What Is a Water-Side Economizer?
A water-side economizer is a high-efficiency option for buildings that generate cooling through the use of water or air chillers. A traditional chiller works by extracting heat from liquids through a vapor-compression or refrigeration absorption cycle, then running that chilled liquid through a heat exchanger to provide cooling to heat-sensitive equipment or to building spaces. For facilities with air- or water-cooled chilled water plants, a water-side economizer is able to harness the power of cooler outdoor air temperatures during certain parts of the year to provide the same chilled water cooling benefit, but at a significant energy savings.
Who Can Consider a Water-Side Economizer?
Facilities located in climates where the wet bulb temperature is below 55 degrees Fahrenheit for at least 3,000 hours annually ( which is virtually everywhere in the US except the edges of the southwest and select areas in the southeast.)
Locations with adequate physical space to retrofit the necessary controls, pipes, valves, and other parts to ensure a properly working economizer.
Is It Worth It?
While water-side economizers can be cost-effectively retrofitted (unlike air-side economizers), it is still important to examine the specific economics of every potential site. Generally speaking, chilled water plant costs have been found to be reduced by up to 70% during water-side economizer operation, and California has found these energy-saving systems to show payback from one to four years. In every case, a value-engineering study should be performed to determine whether the energy savings and other benefits will outweigh the added costs.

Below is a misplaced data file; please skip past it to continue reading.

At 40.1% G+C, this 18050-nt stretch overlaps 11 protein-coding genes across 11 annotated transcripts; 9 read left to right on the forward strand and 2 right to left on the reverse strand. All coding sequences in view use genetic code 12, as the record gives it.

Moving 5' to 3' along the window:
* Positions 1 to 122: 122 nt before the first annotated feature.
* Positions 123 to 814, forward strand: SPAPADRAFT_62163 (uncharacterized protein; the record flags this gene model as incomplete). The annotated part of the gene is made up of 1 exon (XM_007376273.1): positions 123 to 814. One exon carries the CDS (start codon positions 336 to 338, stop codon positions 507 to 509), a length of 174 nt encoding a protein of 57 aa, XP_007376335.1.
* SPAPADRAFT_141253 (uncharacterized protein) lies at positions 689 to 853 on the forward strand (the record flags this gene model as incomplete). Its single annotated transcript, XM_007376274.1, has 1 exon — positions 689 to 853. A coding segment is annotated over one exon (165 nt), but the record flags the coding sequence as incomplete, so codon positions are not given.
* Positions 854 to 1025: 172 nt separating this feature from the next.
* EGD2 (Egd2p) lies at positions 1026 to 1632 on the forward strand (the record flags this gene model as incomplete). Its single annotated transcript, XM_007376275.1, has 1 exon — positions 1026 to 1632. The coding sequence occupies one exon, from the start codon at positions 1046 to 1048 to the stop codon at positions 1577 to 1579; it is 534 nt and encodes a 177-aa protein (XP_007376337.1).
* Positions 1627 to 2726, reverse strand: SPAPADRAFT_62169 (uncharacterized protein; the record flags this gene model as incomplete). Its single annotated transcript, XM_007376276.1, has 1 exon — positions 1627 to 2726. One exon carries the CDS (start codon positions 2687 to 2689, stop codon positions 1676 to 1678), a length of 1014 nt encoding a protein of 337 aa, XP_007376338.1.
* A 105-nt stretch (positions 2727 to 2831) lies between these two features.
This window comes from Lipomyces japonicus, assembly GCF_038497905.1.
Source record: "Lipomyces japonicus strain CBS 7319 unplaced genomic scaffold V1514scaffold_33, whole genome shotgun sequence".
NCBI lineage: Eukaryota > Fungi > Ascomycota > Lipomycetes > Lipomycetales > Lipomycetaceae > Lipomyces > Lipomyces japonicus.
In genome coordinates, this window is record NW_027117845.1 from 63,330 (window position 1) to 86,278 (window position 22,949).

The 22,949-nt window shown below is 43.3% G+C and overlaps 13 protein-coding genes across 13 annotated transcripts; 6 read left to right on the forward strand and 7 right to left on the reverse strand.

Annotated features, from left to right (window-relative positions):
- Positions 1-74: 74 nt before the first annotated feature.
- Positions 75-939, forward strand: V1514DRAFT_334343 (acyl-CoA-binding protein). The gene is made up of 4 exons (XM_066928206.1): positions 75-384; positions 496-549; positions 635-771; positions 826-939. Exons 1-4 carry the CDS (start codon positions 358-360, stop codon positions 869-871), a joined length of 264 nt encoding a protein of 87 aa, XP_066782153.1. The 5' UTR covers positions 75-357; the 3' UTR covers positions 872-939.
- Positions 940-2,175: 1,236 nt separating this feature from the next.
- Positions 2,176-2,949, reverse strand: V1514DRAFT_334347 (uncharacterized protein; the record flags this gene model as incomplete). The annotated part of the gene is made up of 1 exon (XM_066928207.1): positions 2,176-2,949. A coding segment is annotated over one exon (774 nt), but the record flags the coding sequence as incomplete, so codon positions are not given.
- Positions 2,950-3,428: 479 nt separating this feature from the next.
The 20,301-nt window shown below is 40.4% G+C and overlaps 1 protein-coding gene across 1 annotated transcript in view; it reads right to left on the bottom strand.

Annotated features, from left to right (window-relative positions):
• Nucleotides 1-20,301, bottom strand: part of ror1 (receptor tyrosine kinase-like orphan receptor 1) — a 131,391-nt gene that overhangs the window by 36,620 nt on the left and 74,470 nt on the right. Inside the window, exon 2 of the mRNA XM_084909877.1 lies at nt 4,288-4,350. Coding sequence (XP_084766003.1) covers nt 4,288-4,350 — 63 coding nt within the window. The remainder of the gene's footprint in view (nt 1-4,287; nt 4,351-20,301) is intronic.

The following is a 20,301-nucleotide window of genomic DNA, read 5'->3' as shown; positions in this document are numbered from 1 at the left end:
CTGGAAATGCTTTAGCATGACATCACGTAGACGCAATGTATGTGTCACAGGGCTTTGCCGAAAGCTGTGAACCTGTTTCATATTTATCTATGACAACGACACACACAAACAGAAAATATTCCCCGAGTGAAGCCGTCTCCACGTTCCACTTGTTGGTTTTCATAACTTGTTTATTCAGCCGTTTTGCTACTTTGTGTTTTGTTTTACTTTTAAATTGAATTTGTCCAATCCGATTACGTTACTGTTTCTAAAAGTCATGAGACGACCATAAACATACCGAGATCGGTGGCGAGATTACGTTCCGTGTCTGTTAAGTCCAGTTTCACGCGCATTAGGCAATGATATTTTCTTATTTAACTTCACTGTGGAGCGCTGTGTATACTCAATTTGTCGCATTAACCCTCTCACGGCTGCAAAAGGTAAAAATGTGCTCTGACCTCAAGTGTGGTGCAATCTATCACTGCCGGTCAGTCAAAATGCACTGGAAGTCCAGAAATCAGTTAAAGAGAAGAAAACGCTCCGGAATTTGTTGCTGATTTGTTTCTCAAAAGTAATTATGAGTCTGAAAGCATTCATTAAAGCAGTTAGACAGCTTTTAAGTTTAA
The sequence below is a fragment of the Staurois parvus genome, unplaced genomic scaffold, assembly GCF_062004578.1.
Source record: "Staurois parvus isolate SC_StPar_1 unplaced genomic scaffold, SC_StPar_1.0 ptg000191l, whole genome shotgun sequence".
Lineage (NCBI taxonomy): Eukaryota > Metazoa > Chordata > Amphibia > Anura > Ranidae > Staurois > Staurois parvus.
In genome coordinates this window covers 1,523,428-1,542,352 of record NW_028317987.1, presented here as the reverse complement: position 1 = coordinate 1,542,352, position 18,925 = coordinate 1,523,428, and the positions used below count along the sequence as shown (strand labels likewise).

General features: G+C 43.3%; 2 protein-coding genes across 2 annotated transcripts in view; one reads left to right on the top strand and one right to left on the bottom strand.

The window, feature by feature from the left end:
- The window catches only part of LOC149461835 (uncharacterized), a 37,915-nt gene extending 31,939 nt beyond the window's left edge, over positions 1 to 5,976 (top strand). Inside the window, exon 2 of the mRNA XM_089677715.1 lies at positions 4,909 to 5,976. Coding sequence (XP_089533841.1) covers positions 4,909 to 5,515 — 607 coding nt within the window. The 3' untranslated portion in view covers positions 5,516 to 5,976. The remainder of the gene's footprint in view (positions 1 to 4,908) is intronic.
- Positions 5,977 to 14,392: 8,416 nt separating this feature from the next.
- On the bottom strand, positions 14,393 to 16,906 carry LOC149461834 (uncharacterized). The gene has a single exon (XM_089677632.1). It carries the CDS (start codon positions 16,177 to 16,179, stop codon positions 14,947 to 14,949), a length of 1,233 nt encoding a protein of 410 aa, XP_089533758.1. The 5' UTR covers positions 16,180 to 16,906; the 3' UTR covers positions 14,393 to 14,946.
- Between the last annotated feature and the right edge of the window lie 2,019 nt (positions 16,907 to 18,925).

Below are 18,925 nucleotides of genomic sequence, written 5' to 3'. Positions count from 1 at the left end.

What Else Is Important to Know?
An important benefit of including or retrofitting a water-side economizer to a building is the security of a redundant system in the event of a chiller service interruption. For high-capital housing such as data centers, this is a very desirable advantage as it can keep the data center Online in the event of a chiller outage.
Data center facilities using containment will usually have markedly higher server inlet temperature rates. These higher temperatures will allow a water-side economizer to be used more often as data centers may be able to use a chilled water supply of 55 degrees or warmer to regulate their optimum server inlet temperature.
Integrating the water-side economizers with the chiller allows the system to cool the water before it reaches the chiller, making this the preferred layout. A non-integrated economizer will operate in lieu of the chiller during suitable conditions.
Optimal performance of a water-side economizer relies on the design and controls installed. The fan motor in the free cooling tower should utilize a variable speed drive.